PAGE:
When writing anything about the Seasons, one inevitably encounters the work of Giuseppe Arcimboldo (1527-2593) and his allegorical cycles.
Giuseppe Arcimboldo fits the definition of Mannerism quite wonderfully when one understands the term generally used to describe the painters who fall between the High Renaissance and the Baroque, that is, the period between the death of Raphael (1520) to the advent of the Baroque with the Caravaggio cycle on St. Matthew of 1599-1600 (Church of San Luigi dei Francese, Rome). Mannerism is characterized by highly intellectual or literary content and complex compositions in contrast to the classical stability to be found in the works of Raphael, and the more dramatic and populist approach ushered in by Caravaggio.
Arcimboldo is one of the more interesting of the Mannerist painters and his work is a curious blend of Italian sophistication and a rather painterly technique within a realistic or mimetic approach, mimesis being the art of imitation of reality or nature. He spent most of his life in Northern Italy, Vienna and Prague where he was patronized by three Holy Roman Emperors in succession, namely Ferdinand I, Maximilian II and Rudolf II. It was for Ferdinand I that Arcimboldo first conceived his first cycle of the Four Seasons in about 1563-66. The popularity of these works led Arcimboldo to repeat the cycles a number of times, with minor variations. Some of the individual works are lost, but one can nevertheless form a good idea of the allegories involved.
Giuseppe Arcimboldo, La Primavera, 1563, oil on canvas, 66 x 50 cm, Real Academia de Bellas Artes de San Fernando, Madrid.
La Primavera (Spring) sets out the manner in which Arcimboldo will paint his Seasons. Here all the flowers and foliage of spring are used in the format of a formal royal portrait, complete with ruffled collar and crown. But there is more to it than that. Cycles of the Seasons are often allegorical references to the Four Ages of Man, namely Childhood (Spring), Adolescence (Summer), Adulthood (Autumn) and Old Age (Winter).
An interesting little book on Archimboldo by Liana De Girolami Cheney suggests further allegories and associations.(1) She notes that Arcimboldo usually accompanied a Seasons cycle with another depicting the Four Elements, Air (Spring), Fire (Summer), Earth (Autumn) and Water (Winter), and that the cycles were meant to be seen and considered together. Mannerist paintings have complicated allegories and were intended for literate patrons who were familiar with the myths of antiquity, and various classical and symbolic allusions. For instance, as Cheney writes, “Spring and Air are both warm and damp,” while Summer is hot and dry, as is Fire. Autumn and Earth are cold and dry, while Winter is cold and damp, like Water. We would not necessarily make such associations today.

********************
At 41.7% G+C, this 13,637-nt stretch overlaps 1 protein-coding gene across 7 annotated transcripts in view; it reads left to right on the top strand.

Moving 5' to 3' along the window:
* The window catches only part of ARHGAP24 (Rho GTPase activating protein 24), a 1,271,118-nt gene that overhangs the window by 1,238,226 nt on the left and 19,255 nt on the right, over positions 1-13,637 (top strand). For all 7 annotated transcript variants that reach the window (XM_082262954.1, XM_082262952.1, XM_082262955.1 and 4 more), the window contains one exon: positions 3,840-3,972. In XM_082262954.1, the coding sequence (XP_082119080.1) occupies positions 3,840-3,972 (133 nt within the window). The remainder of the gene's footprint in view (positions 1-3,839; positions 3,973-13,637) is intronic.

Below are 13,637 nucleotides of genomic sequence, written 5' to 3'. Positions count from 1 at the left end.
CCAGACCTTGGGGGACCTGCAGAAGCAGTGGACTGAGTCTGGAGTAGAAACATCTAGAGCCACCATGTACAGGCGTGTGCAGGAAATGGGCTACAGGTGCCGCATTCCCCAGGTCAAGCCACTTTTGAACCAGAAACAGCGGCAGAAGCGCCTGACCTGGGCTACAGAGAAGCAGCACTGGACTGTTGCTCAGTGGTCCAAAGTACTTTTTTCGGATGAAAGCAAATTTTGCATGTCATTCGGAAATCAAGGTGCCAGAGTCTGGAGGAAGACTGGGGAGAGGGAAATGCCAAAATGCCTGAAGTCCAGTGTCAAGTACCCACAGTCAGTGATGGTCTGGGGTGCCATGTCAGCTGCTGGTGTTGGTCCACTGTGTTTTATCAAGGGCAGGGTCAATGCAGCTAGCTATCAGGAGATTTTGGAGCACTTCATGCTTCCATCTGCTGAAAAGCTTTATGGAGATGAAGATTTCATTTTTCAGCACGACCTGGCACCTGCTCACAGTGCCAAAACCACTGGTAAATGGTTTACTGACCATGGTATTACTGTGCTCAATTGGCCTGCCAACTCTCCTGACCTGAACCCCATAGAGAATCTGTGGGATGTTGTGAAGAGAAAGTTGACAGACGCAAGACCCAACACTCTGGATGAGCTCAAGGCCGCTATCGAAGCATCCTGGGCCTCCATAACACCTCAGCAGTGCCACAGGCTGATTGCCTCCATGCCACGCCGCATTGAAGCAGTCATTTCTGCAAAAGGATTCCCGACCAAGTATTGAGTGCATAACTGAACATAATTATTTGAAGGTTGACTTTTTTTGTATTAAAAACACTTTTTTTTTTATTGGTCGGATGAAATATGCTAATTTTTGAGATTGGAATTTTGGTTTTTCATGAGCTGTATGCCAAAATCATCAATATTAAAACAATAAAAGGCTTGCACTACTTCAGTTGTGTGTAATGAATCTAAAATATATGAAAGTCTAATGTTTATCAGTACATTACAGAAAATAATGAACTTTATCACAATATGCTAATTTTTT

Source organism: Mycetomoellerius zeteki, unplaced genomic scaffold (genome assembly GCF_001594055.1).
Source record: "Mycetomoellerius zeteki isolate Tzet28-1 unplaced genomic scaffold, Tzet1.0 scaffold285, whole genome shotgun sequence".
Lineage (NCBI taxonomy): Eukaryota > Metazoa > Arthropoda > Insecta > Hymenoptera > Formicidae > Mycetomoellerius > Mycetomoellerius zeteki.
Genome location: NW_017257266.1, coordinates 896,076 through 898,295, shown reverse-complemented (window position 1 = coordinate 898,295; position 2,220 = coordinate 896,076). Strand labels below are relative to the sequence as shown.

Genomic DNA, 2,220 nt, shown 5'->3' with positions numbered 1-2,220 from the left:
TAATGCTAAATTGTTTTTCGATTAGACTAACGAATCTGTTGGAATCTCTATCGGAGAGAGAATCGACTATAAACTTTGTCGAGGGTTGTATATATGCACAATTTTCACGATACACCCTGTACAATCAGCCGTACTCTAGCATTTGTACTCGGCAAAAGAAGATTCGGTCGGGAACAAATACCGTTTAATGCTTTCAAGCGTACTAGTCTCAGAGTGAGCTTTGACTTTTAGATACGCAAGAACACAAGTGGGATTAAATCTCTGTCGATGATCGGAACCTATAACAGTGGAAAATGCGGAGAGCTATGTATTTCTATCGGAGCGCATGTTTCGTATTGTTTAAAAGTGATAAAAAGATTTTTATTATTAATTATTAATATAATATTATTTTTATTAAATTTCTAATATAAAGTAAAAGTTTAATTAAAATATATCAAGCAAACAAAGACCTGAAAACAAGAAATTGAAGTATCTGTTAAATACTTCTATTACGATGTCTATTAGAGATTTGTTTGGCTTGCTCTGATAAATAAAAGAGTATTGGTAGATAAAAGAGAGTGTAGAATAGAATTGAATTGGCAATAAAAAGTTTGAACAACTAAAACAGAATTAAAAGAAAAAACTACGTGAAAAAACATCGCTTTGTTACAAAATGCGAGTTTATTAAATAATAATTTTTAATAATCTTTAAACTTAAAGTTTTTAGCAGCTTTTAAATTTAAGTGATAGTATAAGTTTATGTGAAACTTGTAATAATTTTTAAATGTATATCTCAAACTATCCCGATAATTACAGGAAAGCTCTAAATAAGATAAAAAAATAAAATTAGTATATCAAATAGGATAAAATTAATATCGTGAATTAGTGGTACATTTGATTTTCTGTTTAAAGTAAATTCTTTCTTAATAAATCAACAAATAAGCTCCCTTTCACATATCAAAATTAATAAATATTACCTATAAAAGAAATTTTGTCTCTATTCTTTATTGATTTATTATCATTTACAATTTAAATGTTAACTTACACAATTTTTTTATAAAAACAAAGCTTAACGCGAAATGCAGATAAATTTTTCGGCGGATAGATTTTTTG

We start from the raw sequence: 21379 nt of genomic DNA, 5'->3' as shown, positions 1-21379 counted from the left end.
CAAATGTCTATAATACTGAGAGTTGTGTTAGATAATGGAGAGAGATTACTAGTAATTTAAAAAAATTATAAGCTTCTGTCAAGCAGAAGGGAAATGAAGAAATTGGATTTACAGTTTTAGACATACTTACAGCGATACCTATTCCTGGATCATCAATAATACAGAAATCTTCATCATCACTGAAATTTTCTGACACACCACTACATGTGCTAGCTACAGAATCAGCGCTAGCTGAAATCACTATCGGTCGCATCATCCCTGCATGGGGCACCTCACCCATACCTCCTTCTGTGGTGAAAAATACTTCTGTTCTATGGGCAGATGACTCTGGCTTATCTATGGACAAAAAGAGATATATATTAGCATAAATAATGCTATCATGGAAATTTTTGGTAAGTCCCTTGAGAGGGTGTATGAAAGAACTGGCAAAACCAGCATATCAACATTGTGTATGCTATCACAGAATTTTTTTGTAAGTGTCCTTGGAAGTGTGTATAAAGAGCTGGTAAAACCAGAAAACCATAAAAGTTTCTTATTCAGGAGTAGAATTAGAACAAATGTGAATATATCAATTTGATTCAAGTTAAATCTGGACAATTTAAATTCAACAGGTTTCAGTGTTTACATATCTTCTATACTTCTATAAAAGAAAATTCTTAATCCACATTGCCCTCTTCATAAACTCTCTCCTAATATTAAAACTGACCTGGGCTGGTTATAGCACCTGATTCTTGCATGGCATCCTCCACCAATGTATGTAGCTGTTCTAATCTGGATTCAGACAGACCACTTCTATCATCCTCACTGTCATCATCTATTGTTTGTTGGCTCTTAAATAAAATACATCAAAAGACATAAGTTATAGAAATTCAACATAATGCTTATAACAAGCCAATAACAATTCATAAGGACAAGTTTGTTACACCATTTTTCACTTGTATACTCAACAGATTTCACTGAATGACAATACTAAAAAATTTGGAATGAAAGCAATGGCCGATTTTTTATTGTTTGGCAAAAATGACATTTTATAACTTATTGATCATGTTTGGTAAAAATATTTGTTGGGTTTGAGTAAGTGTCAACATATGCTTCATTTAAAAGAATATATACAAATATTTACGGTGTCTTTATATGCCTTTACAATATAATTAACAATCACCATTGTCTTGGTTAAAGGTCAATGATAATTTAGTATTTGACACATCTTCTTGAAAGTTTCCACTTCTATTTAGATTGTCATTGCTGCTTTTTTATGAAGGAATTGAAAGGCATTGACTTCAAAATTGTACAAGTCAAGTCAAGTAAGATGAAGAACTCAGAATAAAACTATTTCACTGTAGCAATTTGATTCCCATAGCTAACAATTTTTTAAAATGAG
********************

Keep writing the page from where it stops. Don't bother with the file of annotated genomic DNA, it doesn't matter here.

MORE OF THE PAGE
Giuseppe Arcimboldo, Air, ca. 1566, oil on canvas, 74.4 x 56.6 cm, Private Collection, Basel.
The depiction of Air, therefore, concentrates on various birds “and their ability to fly without being hindered by atmospheric conditions” while Spring represents “the beginning of knowledge, the rebirth of new flowers, plants and vegetation.” Complementing Spring and Air results in a dialogue between the two works.
Next come Summer and Fire.
Giuseppe Arcimboldo, Summer, 1563, oil on panel, 67 x 50.8 cm, Kunsthistorishes Museum, Vienna.
Giuseppe Arcimboldo, Fire, 1566, oil on panel, 66.5 x 51 cm, Kunsthistorisches Museum, Vienna.
Summer includes a variety of fruits and vegetables associated with the season, while Fire assembles various objects associated with the element. Burning wood, candles, wicks, lamps as well as guns and canons clearly allude also to warfare. The collar is the Order of the Golden Fleece, an exalted Holy Roman Empire honour, itself forged in fire.
Autumn and Earth are next in the cycles.
Giuseppe Arcimboldo, Autumn, 1573, oil on canvas, 77 x 63 cm, Musée du Louvre, Paris.
Giuseppe Arcimboldo, Earth, ca. 1570, oil on panel, 70.2 x 48.7 cm, Private Collection, Vienna.
Autumn was often associated with the harvest, as well as the hunt, and it is this association which are immediately apparent in these two works. A splendid decorative border surrounds this version of Autumn in the Louvre. Various grapes, squashes and root vegetables are featured, and the torso consists of staves for a wine barrel. As for Earth, all kinds of animals are represented, and the chest consists of a sheep skin, once again a reference to the Golden Fleece.
Giuseppe Arcimboldo, Winter, 1563, oil on panel, 66.6 x 50.5 cm, Kunsthistorishes Museum, Vienna.
Giuseppe Arcimboldo, Water, 1566, oil on panel, 66.5 x 50.5 cm, Kunsthistorishes Museum, Vienna.
The composition for the season of winter is not made up of various elements, but of an old tree trunk, clearly indicating the allegory for old age. The tree is without leaves but the ivy makes up the hair. Some kind of tree fungus seems to form the mouth. Citrus fruit symbolize winter. As for Water, various fish and shellfish are used for the portrait.
A website devoted to the works of Arcimboldo contains many of these works in various versions. There is even a version of the four seasons depicted as four reclining figures, in private collections, in landscape format. Each painting also includes a seasonal landscape in the background. But Cheney’s book does not even mention these intriguing works, and I could find no information on their provenance either.
I will discuss Arcimboldo’s work again, as there are other works that I would like to present here, as they relate to art and food.
© Roger H. Boulet, 2015
Works reproduced are in the public domain, and online publication is covered by Wikimedia Commons licenses.
(1) Cheney, Liana de Girolami. Arcimboldo. New York: Parkstone Press, 2013